My sympathies: Problems with kidney stones and utis should be both treatable and further stones and utis preventable. Hiatal hernia and pcos should both respond to medical therapy. Hopefully your primary care dr. Is part of a group so you can receive comprehensive care. However, your doctors should not feel annoyed if you have genuine problems requiring treatment. ...Read moreSee 1 more doctor answer
Enlarged opening: A hiatal hernia occurs when the normal opening in the diaphragm that allows the esophagus to pass through stretches out and allows the stomach to herniate in to the chest. While genetics, trauma, and obesity can be contributing dactors, it is generally not possible to determine why some people develop them and others don't. ...Read moreSee 1 more doctor answer
No, but..: If you mean hiatal hernia (stomach pops up into chest): can increase backflow of stomach contents, which can increase esophagitis, which can cause pre-cancerous changes (barrett's esophagus), which can sometimes cause cancer, then yes, indirectly, and on occasion, hernias can cause cancer. Otherwise things like inguinal (groin) hernias do not cause cancer. ...Read moreSee 2 more doctor answers
Stretched diaphragm : There is normally a hole in the diaphragm through which passes the esophagus. The diaphragm separates the abdominal and chest cavities, and the chest cavity is like a vacuum. When the normal opening stretches out and becomes large enough, the stomach gets "sucked" into the chest slowly. Why some get this and others don't is largely a mystery. ...Read more
Unknown: The hiatus is the normal hole in the diaphragm muscle thru which the esophagus passes to go from the chest to the abdominal cavity. A hiatal hernia is an enlargement of this opening thru which the stomach can slip up into the chest. This is found in 15% of people & rarely causes symptoms. It is unclear if this develops before birth and/or develops in response to elevated abdominal pressure. ...Read moreSee 3 more doctor answers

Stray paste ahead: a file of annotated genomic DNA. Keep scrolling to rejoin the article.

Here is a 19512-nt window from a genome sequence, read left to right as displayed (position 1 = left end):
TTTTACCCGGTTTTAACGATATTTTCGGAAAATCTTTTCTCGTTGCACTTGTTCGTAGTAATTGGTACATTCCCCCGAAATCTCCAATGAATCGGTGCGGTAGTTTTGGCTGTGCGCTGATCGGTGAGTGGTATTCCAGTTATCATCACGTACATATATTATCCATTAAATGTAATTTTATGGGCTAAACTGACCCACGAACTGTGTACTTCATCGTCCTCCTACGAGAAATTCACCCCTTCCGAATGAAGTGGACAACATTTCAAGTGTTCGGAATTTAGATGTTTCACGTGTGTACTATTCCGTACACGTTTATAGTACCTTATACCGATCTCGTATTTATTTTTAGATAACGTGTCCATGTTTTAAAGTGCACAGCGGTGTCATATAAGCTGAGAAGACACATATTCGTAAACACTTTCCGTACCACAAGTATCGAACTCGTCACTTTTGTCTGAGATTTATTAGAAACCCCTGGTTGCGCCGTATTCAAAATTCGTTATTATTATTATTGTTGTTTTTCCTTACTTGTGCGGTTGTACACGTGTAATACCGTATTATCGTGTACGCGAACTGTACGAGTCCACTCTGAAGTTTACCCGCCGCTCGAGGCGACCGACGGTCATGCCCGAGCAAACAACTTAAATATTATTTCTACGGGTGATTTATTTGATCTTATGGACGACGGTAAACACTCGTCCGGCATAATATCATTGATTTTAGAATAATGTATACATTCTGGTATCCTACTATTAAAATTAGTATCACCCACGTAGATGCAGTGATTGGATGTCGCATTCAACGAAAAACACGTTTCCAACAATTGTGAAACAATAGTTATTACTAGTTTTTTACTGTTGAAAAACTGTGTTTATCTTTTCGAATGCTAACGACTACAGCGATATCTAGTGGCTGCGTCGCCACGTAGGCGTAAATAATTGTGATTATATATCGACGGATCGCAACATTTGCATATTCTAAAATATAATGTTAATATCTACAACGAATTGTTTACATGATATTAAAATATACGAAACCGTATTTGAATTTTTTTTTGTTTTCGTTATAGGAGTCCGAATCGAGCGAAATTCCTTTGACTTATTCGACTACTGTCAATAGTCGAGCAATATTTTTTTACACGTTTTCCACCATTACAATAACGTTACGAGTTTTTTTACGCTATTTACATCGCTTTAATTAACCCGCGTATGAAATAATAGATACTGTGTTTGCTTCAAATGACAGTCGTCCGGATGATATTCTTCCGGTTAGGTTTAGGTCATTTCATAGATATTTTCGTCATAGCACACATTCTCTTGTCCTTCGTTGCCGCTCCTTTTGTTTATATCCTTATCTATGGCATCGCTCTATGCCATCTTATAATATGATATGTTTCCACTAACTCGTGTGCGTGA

No relation: Hernia is a defect in the abdominal wall. It is located where the spermatic cord travels or the round ligament in females. People can get direct or indirect hernias. There isn't a relationship between migraines and hernia. Doctors looked at the relationship between migraine headaches and patent foramen ovale but did not find a positive relationship with closure of pfo. ...Read more
Congenital/acquired : The path taken for testicular descend can stay open or predispose one to inguinal herniation - this is aka indirect hernia. The hernia more common with accident, sport injury or heavy lifting as with construction workers is frequently through the direct inguinal space - direct inguinal hernia. ...Read moreSee 1 more doctor answer
No hernia does not: Blood in urine can be gross(visible)or microscopic (more than3to5 red blood cells per high power field when viewed under gagnification) called hematuria gross hematuria can vary in colour from pink to bright red.Gross hematuria usually present to the doctor as a complaint, but mocroscopic is seen in urune test. Causes are infections, stones, tumours, bodys clotting system or blood thinner drugs. ...Read more
No it does not: Blood in urine can be gross(visible)or microscopic (more than3to5 red blood cells per high power field when viewed under gagnification) called hematuria gross hematuria can vary in colour from pink to bright red.Gross hematuria usually present to the doctor as a complaint, but mocroscopic is seen in urune test. Causes are infections, stones, tumours, bodys clotting system or blood thinner drugs. ...Read more
Multiple: The most common causes for an umbilical hernia include stretching and thinning of the abdominal wall with increased intraabdominal pressure. The classic examples are preganant women and obese people. Lack of exercise and abdominal wall atrophy is another cause. Previous incisions around the umbilicus can result in umbilical hernias as well. ...Read moreSee 2 more doctor answers
A urinary tract infection (often called UTI) is most commonly caused by bacteria and usually refers to an infection in the bladder. Not all bacteria that grows from the urine represents an infection, so the need for antibiotics is determined by your ...Read more